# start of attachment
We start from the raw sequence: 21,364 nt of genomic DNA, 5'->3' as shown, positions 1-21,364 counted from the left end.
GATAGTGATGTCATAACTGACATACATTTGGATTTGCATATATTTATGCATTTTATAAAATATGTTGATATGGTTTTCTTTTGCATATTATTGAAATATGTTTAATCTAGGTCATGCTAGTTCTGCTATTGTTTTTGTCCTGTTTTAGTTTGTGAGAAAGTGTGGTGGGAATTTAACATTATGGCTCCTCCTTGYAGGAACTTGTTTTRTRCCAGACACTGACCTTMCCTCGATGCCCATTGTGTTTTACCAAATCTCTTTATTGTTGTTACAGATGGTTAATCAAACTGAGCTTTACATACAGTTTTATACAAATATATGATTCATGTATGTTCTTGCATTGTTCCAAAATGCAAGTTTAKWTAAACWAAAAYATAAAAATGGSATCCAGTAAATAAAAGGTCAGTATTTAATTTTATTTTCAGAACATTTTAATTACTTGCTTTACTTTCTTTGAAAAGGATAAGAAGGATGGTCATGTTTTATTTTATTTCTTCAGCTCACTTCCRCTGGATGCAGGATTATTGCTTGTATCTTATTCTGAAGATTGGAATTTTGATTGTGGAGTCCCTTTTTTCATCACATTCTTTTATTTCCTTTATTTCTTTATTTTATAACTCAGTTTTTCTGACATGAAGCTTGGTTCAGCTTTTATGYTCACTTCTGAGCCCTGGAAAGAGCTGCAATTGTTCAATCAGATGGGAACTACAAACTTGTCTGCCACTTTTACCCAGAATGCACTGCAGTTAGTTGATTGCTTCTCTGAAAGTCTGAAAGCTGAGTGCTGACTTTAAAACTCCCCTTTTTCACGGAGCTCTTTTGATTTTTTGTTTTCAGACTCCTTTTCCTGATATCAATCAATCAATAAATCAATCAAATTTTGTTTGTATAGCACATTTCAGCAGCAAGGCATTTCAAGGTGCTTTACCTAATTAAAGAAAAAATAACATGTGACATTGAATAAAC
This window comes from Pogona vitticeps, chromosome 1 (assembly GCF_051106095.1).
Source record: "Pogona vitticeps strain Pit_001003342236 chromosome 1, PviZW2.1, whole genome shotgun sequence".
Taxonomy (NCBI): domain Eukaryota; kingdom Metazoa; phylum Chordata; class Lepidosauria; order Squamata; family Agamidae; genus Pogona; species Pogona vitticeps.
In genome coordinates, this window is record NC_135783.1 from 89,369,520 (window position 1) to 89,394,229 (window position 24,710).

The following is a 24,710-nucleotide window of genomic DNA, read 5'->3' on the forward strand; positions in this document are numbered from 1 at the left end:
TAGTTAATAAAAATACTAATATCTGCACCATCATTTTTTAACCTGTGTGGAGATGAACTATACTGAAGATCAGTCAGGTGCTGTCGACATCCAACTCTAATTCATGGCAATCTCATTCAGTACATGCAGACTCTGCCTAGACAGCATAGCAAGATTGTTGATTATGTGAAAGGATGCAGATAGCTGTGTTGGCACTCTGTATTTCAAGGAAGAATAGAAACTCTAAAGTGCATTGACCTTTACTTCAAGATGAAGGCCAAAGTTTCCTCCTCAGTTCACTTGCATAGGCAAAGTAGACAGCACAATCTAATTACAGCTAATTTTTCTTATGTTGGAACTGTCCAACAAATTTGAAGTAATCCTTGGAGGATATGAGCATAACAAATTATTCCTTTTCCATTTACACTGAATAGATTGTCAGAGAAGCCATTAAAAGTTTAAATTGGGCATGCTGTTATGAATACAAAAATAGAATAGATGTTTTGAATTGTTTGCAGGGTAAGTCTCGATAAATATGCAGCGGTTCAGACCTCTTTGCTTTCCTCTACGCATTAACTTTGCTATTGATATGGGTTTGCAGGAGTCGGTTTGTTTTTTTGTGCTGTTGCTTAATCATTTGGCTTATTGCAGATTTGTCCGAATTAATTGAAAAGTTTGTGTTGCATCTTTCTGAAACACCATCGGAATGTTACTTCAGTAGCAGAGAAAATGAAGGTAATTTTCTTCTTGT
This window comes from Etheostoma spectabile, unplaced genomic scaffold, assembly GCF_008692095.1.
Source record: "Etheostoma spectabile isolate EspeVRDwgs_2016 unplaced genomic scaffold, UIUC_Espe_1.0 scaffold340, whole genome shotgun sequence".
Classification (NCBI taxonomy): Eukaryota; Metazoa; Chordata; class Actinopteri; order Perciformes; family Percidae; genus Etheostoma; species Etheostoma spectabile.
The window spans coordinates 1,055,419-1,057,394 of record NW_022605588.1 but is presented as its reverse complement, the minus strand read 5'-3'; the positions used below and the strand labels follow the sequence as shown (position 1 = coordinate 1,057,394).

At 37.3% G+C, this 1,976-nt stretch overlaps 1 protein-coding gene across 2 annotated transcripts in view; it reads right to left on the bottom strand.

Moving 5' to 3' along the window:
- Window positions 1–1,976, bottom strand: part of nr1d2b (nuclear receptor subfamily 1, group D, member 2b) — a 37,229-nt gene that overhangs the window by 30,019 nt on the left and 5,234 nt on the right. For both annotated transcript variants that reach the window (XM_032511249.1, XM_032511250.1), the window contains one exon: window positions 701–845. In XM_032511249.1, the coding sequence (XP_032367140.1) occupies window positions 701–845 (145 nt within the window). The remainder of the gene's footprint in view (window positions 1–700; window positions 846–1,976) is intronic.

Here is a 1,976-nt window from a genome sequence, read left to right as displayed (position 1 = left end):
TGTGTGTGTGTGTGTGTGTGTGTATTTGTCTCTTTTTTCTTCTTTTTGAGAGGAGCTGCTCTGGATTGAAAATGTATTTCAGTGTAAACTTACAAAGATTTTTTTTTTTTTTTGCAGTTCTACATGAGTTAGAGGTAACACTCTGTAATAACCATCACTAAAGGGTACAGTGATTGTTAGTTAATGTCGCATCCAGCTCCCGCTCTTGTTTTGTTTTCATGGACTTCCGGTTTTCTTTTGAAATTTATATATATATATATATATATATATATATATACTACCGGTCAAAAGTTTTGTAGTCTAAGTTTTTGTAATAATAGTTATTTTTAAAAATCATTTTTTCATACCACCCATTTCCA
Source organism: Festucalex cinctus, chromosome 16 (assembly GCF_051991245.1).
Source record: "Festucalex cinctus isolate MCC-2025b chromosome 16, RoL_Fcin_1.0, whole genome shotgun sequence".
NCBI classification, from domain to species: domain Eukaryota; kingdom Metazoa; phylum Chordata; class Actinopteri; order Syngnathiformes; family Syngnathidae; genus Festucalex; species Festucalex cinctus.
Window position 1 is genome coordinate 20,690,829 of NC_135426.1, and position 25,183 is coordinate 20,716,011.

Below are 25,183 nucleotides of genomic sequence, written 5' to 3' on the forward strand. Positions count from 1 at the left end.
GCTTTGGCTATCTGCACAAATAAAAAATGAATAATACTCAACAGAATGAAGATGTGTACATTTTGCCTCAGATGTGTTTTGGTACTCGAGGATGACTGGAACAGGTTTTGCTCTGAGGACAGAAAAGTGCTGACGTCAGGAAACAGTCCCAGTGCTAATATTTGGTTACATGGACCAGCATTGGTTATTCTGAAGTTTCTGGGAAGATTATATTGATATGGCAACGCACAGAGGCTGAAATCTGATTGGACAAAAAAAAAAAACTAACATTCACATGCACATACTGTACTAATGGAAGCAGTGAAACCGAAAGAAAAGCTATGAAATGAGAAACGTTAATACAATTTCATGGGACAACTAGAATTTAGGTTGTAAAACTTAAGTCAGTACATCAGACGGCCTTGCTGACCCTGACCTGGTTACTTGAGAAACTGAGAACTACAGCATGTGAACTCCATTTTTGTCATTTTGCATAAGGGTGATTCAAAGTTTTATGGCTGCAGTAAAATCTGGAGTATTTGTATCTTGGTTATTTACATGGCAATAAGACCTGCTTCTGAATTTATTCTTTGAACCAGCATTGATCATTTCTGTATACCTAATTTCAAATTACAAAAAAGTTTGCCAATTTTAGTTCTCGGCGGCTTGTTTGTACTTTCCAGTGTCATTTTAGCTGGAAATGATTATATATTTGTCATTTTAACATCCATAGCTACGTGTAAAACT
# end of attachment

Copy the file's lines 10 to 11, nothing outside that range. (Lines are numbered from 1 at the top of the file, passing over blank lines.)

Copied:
Source record: "Etheostoma spectabile isolate EspeVRDwgs_2016 unplaced genomic scaffold, UIUC_Espe_1.0 scaffold340, whole genome shotgun sequence".
Classification (NCBI taxonomy): Eukaryota; Metazoa; Chordata; class Actinopteri; order Perciformes; family Percidae; genus Etheostoma; species Etheostoma spectabile.